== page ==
All of them.

Andor as it turns out came from South American Tribe planet.  There are repeated call-back shots to Cassian living an idyllicly squalid existence and these flashbacks managed to make Boba Fett’s look exciting.  The tribe members are all wearing the kind of industrial cast-offs you used to see decorating Amazonian tribes in the pages of National Geographic. They are armed with blowguns. You see their planet is being strip-mined. Diego Luna is from South America, and this was so on the nose I’d be tempted to call the producers racist if I was allowed to do that.

The deputy inspector starts going on about “a need to secure their borders.” 

There it is!

Took them long enough to get there.  The deputy inspector is a bad guy because he’s a MAGA republican. He doesn’t give a crap about a murdered cop, it’s an excuse to fight disorder, that is all he really cares about. He finds an old sergeant who totally agrees with his MAGA viewpoint and they launch a big raid to pick up Andor.

Andor has met with a Rebel spymaster to sell him some part or another.  The spymaster is interested in the part but is really there to recruit Andor.

The only exciting scene in all three episodes happens and they escape.

Yeah, I’m skipping a lot because it’s really boring.

The show didn’t bother with the usual feminist Woke bullshit because it was undoubtedly given a pass for going with Left-wing anti-capitalism bullshit.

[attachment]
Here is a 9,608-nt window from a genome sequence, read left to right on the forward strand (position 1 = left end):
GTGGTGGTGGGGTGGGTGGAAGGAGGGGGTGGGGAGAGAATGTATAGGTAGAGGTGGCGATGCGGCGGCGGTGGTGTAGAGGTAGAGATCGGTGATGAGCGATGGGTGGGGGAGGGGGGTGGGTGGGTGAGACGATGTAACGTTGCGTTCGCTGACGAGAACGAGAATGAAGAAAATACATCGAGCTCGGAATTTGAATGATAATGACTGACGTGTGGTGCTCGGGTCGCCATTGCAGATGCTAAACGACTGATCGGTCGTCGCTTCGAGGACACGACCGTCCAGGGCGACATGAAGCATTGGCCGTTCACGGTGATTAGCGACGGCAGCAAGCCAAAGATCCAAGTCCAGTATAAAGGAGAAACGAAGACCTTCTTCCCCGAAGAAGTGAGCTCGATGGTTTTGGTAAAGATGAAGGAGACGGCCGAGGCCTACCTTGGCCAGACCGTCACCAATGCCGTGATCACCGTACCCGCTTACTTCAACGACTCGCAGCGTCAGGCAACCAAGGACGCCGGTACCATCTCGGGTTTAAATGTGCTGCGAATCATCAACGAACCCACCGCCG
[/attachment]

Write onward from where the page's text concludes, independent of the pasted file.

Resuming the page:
This isn’t a bad show, it even has a few things going for it.  But none of those things is feeling at all like Star Wars.  

Tone matters in a show that has been placed in a franchise’s setting.  Tone has to be consistent with that world.  Or at least nowhere as far off base as this show is.    If Princess Candypop of the Dewdrop kingdom has been kidnapped by the Peppermint Stick Goblins for the Fairy Rainbow Unicorn King, then you don’t send the Fist of the North Star to rescue *her.

In the Star Wars universe, you can draw a discreet veil over how Princess Leia was dressed like a bounty hunter in one scene and dressed in a slave bikini the next time we see her.  You could assume it was nothing too bad.  In the world of Andor, you know that it was bad.

Dark and grimy can be a very good show but it can’t be a Star Wars show.  This is a world where the Sith and the Jedi Knights would feel completely out of place. It’s a world without Luke Skywalker or Darth Vader.

The cinematography is quite excellent. The direction is good enough. The costuming is good enough.  The writing is good enough too.   As for the effects, I now know where Kenobi’s budget went.  

I haven’t read any of the other reviews because I don’t need to. This is the very first Star Wars show to achieve bare competence, which will be all that is needed for it to be declared the greatest Star Wars show in all existence. In reality, I’d say it is almost but not quite equal to Apple TV +’s Foundation

It’s good but it’s not Star Wars.

Is it worth a subscription to Disney +?


And Cassian Andor is still dead.

Okay, I’m done here.

*All of a sudden, I really want to write that story.